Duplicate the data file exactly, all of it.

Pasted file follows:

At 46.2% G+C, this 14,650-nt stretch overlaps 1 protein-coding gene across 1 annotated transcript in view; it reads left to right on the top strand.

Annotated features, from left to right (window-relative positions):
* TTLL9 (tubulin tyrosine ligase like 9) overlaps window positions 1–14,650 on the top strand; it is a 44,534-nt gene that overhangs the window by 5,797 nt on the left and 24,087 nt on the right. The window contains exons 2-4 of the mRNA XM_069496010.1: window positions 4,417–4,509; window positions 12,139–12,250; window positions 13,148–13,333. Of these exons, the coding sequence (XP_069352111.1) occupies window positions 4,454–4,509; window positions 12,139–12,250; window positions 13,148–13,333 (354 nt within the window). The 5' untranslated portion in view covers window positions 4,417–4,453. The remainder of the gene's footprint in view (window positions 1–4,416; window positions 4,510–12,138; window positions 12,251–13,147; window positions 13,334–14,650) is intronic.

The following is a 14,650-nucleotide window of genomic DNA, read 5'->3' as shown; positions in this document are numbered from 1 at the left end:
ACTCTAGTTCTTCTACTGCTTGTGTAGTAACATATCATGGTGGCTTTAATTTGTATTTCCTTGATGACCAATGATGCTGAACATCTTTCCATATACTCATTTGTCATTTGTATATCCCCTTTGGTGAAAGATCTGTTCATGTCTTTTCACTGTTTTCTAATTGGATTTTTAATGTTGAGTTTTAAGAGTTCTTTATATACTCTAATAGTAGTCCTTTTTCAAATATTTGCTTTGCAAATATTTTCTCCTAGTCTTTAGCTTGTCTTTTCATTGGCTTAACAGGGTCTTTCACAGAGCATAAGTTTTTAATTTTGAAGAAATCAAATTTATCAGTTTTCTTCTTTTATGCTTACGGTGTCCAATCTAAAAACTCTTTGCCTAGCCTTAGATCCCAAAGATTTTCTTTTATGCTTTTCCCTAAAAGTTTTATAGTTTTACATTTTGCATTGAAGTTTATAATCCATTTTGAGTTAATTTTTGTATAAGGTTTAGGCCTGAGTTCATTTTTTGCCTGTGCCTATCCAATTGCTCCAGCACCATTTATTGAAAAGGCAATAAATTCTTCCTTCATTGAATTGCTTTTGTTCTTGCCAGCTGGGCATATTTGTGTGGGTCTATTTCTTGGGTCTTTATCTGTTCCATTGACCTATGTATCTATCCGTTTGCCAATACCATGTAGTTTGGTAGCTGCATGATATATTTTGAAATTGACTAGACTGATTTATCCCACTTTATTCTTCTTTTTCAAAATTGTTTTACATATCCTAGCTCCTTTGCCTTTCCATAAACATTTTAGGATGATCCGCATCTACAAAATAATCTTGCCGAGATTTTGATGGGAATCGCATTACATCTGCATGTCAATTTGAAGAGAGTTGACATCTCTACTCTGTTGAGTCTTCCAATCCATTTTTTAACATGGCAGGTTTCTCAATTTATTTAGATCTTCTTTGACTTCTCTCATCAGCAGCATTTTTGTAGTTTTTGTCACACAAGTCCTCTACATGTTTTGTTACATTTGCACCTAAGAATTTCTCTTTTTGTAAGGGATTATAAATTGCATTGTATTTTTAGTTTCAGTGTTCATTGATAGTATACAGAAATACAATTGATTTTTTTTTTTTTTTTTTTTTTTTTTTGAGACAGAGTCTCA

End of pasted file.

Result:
At 46.2% G+C, this 14,650-nt stretch overlaps 1 protein-coding gene across 1 annotated transcript in view; it reads left to right on the top strand.

Annotated features, from left to right (window-relative positions):
* TTLL9 (tubulin tyrosine ligase like 9) overlaps window positions 1–14,650 on the top strand; it is a 44,534-nt gene that overhangs the window by 5,797 nt on the left and 24,087 nt on the right. The window contains exons 2-4 of the mRNA XM_069496010.1: window positions 4,417–4,509; window positions 12,139–12,250; window positions 13,148–13,333. Of these exons, the coding sequence (XP_069352111.1) occupies window positions 4,454–4,509; window positions 12,139–12,250; window positions 13,148–13,333 (354 nt within the window). The 5' untranslated portion in view covers window positions 4,417–4,453. The remainder of the gene's footprint in view (window positions 1–4,416; window positions 4,510–12,138; window positions 12,251–13,147; window positions 13,334–14,650) is intronic.

The following is a 14,650-nucleotide window of genomic DNA, read 5'->3' as shown; positions in this document are numbered from 1 at the left end:
ACTCTAGTTCTTCTACTGCTTGTGTAGTAACATATCATGGTGGCTTTAATTTGTATTTCCTTGATGACCAATGATGCTGAACATCTTTCCATATACTCATTTGTCATTTGTATATCCCCTTTGGTGAAAGATCTGTTCATGTCTTTTCACTGTTTTCTAATTGGATTTTTAATGTTGAGTTTTAAGAGTTCTTTATATACTCTAATAGTAGTCCTTTTTCAAATATTTGCTTTGCAAATATTTTCTCCTAGTCTTTAGCTTGTCTTTTCATTGGCTTAACAGGGTCTTTCACAGAGCATAAGTTTTTAATTTTGAAGAAATCAAATTTATCAGTTTTCTTCTTTTATGCTTACGGTGTCCAATCTAAAAACTCTTTGCCTAGCCTTAGATCCCAAAGATTTTCTTTTATGCTTTTCCCTAAAAGTTTTATAGTTTTACATTTTGCATTGAAGTTTATAATCCATTTTGAGTTAATTTTTGTATAAGGTTTAGGCCTGAGTTCATTTTTTGCCTGTGCCTATCCAATTGCTCCAGCACCATTTATTGAAAAGGCAATAAATTCTTCCTTCATTGAATTGCTTTTGTTCTTGCCAGCTGGGCATATTTGTGTGGGTCTATTTCTTGGGTCTTTATCTGTTCCATTGACCTATGTATCTATCCGTTTGCCAATACCATGTAGTTTGGTAGCTGCATGATATATTTTGAAATTGACTAGACTGATTTATCCCACTTTATTCTTCTTTTTCAAAATTGTTTTACATATCCTAGCTCCTTTGCCTTTCCATAAACATTTTAGGATGATCCGCATCTACAAAATAATCTTGCCGAGATTTTGATGGGAATCGCATTACATCTGCATGTCAATTTGAAGAGAGTTGACATCTCTACTCTGTTGAGTCTTCCAATCCATTTTTTAACATGGCAGGTTTCTCAATTTATTTAGATCTTCTTTGACTTCTCTCATCAGCAGCATTTTTGTAGTTTTTGTCACACAAGTCCTCTACATGTTTTGTTACATTTGCACCTAAGAATTTCTCTTTTTGTAAGGGATTATAAATTGCATTGTATTTTTAGTTTCAGTGTTCATTGATAGTATACAGAAATACAATTGATTTTTTTTTTTTTTTTTTTTTTTTTTTGAGACAGAGTCTCA